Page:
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Swelling of the informal sector, employment data suggest

The latest employment data point to a possible expansion of the informal sector as quality jobs remain unavailable, according to local groups.

In an email to BusinessMirror, former Dean of the School of Labor and Industrial Relations (SOLAIR) and President of the Freedom from Debt Coalition (FDC) Rene E. Ofreneo said this was possible given that the unemployment is down but underemployment is on the rise.

Ofreneo said that while the elections provided Filipinos with job opportunities, many of those jobs were temporary. This indicates that “inadequate employment” opportunities in the Philippines will continue.

“The reality is that there is a need for a broader concept of ‘inadequate employment’ — inadequate in terms of hours of work, inadequate in terms of earnings or expected income, inadequate in terms of skill match- jobs, etc. election fever, many Filipinos were able to get extra jobs thanks to wealthy politicians. But most jobs are short-term,” Ofreneo said.

“If unemployment does not increase, it means that jobs in the informal sector continue to increase. Informal jobs (are) those who belong to the category of ‘with jobs’ but inadequate,” he added.

Ibon’s point of view

Ibon Foundation Inc. also highlighted the problem of growing informality in the economy. He said many Filipinos continue to “get by” with whatever work is available, even if it is “precarious, irregular and not decent”.

By category of workers, Ibon said, the decline in the number of employees is concerning because it means more informal jobs, the group said.

The number of salaried and salaried workers fell by 469,000 to 28.2 million in May 2022, from 28.7 million in April 2022. The declines were mainly for those working in government or state-owned companies (by 281,000) and private establishments (by 179,000).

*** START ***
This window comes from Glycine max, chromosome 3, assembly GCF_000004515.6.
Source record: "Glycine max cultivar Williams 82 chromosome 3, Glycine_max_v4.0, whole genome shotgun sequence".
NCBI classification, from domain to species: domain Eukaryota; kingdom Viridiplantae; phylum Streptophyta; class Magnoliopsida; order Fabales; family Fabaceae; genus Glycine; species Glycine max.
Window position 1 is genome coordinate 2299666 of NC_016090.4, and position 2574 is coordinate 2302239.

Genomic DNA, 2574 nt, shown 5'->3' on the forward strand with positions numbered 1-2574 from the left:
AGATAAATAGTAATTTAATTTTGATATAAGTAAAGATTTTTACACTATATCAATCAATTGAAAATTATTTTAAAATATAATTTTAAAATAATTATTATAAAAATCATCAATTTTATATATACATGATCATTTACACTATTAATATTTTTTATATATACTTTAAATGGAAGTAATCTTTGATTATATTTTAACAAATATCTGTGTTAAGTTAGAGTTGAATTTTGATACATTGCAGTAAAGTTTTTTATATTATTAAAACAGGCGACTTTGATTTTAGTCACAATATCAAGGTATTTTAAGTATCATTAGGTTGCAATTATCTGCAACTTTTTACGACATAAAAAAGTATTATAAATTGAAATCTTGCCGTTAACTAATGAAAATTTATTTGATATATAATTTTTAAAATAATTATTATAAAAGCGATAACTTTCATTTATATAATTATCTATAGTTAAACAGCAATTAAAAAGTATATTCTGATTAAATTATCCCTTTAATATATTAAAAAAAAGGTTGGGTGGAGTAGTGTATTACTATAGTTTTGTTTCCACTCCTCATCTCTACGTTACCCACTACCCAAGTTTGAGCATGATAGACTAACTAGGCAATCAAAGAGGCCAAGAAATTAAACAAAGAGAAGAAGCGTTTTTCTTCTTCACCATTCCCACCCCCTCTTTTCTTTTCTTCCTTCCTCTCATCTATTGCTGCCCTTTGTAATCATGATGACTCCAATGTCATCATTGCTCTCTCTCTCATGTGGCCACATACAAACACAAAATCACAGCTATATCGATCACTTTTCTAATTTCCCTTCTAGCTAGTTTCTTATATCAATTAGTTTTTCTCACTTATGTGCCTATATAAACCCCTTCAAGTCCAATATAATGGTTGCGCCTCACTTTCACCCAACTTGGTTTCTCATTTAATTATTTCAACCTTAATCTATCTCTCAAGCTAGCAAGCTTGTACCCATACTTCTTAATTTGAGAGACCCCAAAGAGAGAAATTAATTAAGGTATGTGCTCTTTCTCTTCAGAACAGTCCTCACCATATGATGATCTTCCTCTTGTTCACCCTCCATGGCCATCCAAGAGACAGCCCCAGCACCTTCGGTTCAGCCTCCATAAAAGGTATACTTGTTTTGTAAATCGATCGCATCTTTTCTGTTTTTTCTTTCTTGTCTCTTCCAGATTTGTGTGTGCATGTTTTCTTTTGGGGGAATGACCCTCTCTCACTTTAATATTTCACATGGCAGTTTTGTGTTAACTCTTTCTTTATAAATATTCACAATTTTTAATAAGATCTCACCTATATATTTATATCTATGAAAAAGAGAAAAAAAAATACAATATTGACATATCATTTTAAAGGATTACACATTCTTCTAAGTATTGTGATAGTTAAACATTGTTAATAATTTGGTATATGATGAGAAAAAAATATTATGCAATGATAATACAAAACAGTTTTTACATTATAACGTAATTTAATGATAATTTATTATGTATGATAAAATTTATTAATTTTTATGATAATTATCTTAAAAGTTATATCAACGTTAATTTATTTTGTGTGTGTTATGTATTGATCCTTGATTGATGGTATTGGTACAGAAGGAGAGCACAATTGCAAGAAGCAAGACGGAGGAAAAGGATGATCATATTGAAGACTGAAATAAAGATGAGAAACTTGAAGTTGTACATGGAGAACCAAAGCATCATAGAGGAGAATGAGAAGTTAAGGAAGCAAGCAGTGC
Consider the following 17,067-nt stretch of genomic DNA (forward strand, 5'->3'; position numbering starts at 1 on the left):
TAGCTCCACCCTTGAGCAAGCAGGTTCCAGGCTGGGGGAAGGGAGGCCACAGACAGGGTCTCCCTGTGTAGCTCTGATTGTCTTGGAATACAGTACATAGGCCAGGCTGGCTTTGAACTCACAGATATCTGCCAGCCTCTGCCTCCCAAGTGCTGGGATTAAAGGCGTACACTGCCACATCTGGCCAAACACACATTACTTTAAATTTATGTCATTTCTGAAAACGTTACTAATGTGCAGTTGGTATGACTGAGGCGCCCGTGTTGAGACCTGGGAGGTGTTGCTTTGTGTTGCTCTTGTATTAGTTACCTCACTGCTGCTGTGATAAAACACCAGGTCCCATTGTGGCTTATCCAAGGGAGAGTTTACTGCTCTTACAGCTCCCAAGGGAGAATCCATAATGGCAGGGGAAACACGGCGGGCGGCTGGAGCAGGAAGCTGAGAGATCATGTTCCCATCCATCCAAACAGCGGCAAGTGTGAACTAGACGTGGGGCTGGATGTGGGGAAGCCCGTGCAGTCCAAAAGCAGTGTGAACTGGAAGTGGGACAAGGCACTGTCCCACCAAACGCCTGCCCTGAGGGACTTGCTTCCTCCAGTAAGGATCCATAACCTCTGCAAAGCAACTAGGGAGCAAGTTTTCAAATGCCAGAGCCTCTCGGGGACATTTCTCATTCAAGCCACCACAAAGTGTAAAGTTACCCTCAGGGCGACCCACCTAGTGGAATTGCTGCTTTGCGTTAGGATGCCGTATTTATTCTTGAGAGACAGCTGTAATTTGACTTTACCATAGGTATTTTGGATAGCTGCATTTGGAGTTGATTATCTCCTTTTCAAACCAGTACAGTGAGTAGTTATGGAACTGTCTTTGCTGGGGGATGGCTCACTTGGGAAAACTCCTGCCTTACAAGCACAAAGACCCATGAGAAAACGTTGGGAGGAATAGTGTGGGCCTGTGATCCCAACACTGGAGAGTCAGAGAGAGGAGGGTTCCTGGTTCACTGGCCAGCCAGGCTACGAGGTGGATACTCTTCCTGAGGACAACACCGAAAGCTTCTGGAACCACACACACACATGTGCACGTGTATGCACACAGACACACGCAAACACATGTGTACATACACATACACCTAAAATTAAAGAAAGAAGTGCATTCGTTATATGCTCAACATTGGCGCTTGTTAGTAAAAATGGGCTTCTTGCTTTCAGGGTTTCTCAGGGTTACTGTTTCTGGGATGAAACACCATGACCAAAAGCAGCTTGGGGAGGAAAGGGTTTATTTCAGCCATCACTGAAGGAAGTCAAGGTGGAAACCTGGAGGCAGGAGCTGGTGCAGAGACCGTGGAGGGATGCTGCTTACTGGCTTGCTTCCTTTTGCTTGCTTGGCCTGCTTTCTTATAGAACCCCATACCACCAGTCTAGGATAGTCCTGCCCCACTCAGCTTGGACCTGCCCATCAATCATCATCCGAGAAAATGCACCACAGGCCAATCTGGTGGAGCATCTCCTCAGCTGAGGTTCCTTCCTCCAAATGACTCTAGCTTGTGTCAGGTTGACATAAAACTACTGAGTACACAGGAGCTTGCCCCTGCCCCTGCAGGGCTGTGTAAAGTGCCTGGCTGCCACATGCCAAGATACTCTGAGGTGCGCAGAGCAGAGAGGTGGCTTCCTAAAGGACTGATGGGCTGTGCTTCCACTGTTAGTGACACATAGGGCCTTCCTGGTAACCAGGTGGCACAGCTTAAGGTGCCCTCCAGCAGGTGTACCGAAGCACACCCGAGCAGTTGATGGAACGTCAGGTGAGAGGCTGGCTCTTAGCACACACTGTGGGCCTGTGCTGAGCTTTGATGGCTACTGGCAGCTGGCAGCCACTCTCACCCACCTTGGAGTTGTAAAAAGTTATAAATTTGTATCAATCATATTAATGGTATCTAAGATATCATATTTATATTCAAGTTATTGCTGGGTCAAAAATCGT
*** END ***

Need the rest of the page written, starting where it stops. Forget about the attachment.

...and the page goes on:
Another indication of growing informality among employed people is the growing number of self-employed and unpaid family workers.

He noted that the number of self-employed without any paid employees increased by 569,000 to 13.2 million from 12.6 million. Unpaid family workers increased by 542,000 to 3.8 million from 3.2 million.

“The new administration’s plan to simply increase ’employability’ through education, training and skills development is not enough. Boldly reforming the economy starting with boosting the country’s own productive sectors and not large, for-profit foreign companies will create stable jobs, decent incomes, higher productivity and a truly more vibrant economy, the group said. , Ibon said.

More Filipinos are also finding themselves in part-time jobs, the group said. By hours worked, the number of those who worked less than 40 hours increased by 439,000 to 16.7 million in May 2022 from 16.3 million in April 2022.

Ibon said that since February the number of part-time workers has increased by a monthly average of 922,000.

Additionally, Ibon said full-time workers or those working 40+ hours fell by 6,000 while those “with a job, not at work” rose by 18,000.

“The country’s economic instability will only aggravate the jobs crisis. Government inaction and the delivery of real economic stimulus through cash assistance to poor households, wage subsidies and support for small businesses and producers amplifies the effects of a weakening economy. economy,” Ibon said.

On Thursday, the Philippine Statistics Authority (PSA) reported that 2.93 million Filipinos were unemployed while 6.67 million were underemployed in May.

The PSA noted that this translated to an unemployment rate of 6% and an underemployment rate of 14.5% in May 2022. In May last year, unemployment was 7.7% and the 12.3% underemployment.

PSA data showed that a total of 4.52 million Filipinos were visibly underemployed and 2.144 million, invisibly underemployed.

The number of Filipinos considered invisibly underemployed increased by 620,000 between May 2021 and May 2022; while visibly underemployed workers increased by 557,000 over the 12-month period.

Underemployed people are employed people who have expressed a desire to work extra hours in their current job or to have an additional job, or to have a new job with longer working hours.

Invisible underemployment refers to underemployed people who work at least 40 hours per week, while visible underemployment refers to underemployed people who work less than 40 hours per week.

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